Last week's Fairly Legal was another so-so episode in my book, so I was curious to see if the show would rebound this week. One way to do that is to open the episode with the always amazing Michael Trucco. Justin's being called in on his off Sunday, which he'd hoped to be spending with Kate, who's been roped into a case between a TV chef named Bo (Warehouse 13's Eddie McClintock) and the company manufacturing his barbecue sauce. Great, five minutes in and I'm feeling a Famous Dave's craving coming on.

Bringing the two arguing parties together, Kate gets them talking and seems to iron out a quick settlement that simply involves changing the label on the barbecue sauce bottles, but we all know it can't be that easy or this would be an awfully short episode. That's when a new party turns up: the real Bo, whose actual name is Frank (Chris Ellis, of every show ever), the father of fake Bo's producer Beth, and the man whose recipe has been bogarted. Sensing daddy issues, Kate presses Beth for answers, and she opens up about her father's alcoholism and spousal abuse...just before he walks into Kate's office. The situation quickly turns so ugly that Kate feels the need to pull a gun (okay, gun-looking paperweight) to break it up. Angry Dad confronts Kate as she leaves the office, and it's obvious that there's going to be a smackdown. With Kate's help, the use of a wire, and the involvement of the cops, Beth finds a spine and Frank gets what he deserves. It's a predictable plot, but the payoff is still worthwhile. (Plus, I can't argue with anything that involves something being set on fire.)

As for Justin, he has to deal with a guy who got drunk and scared the heck out of his neighbor when he broke into her house. In a meeting, he tells the restless perp to "sit your ass down" and I love Trucco even more, for the line delivery and for the perfect glare on his face. Again, it can't be that simple. Justin's boss pushes him to upgrade the misdemeanor charge to a felony, and even for someone as hard-line as Justin, that doesn't sit right. He tries to talk to the neighbor, but she's overly reactionary and not any help. He quickly realizes that his boss must have a personal stake in the case, and tells his boss where to shove it. It's the most satisfying conclusion in the episode, at least for me, and I put that squarely on the shoulders of Michael Trucco, who knows how to wield a few well-placed words.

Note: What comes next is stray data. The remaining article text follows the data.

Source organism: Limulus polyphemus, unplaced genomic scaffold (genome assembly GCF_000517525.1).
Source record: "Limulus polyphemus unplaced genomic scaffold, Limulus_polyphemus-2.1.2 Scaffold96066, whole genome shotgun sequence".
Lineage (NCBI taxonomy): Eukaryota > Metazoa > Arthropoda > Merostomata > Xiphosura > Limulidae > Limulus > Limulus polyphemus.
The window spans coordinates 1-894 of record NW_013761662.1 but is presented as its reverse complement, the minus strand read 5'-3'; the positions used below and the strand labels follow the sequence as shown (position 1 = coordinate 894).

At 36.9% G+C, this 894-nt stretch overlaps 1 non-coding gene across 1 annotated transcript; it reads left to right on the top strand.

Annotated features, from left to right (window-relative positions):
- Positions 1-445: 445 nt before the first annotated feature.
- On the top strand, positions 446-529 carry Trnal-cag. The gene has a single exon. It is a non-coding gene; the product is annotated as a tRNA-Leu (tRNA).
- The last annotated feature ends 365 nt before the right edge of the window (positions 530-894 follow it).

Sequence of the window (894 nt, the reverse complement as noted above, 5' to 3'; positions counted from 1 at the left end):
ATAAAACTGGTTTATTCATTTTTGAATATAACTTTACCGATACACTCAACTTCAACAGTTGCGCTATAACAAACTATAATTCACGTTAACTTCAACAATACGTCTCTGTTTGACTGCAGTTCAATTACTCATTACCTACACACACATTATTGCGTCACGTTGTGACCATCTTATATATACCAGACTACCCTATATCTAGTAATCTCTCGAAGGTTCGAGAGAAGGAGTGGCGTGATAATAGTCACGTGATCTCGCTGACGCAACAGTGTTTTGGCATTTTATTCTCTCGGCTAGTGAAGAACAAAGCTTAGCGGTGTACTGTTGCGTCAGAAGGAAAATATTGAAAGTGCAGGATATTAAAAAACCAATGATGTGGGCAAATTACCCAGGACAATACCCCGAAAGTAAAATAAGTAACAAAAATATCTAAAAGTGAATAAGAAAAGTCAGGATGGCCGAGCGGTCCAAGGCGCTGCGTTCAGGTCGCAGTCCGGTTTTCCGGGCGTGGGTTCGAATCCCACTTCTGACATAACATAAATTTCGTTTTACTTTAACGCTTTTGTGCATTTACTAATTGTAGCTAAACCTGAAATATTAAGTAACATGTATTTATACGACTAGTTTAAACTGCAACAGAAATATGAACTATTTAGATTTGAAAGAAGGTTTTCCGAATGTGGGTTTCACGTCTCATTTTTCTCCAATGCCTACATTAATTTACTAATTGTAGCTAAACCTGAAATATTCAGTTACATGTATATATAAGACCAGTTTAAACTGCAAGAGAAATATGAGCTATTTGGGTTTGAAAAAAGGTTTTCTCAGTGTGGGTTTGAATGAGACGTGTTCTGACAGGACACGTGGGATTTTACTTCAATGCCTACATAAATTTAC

Lauren (wearing the biggest necklace ever) continues trying to handle her late husband's affairs, but runs into more trouble when she meets a client named Lou Fisher who chokes on his drink when she tells him that she'll be taking over Teddy's accounts, and then promptly fires her. Thanks to the help of some scotch, when he says he won't deal with a "girl lawyer," she gives him an inebriated talking-to. I have to feel for the woman, as I've been in her position, but this isn't the first time Fairly Legal has brought up this issue; I think they covered this ground well enough in "Priceless." Of the three plotlines, I'd call this the least satisfying, if only because someone getting told off is not as emphatic when the person doing it is slurring their words.

I have to say that I'd consider this episode of Fairly Legal an improvement over last week's, because there's more emotional weight to the story; both Kate and Justin have to wrestle with the difference between their personal beliefs and their jobs, which is territory I think we can all agree with. We see where the people who'd legally be considered victims (the swindled dad, the frightened neighbor) are actually more antagonists in their own right. However, where the show loses me is in showing that point; those two characters are meant to be disliked, but they're so hateable that they're almost one-dimensional. That aside, it's both fun and satisfying to see Kate, Justin and Lauren all score moral victories this week; it's always rewarding to see the good guys win, even if the opposition isn't sharp. Fairly Legal likewise is still making strides of improvement, but it is certainly charming.

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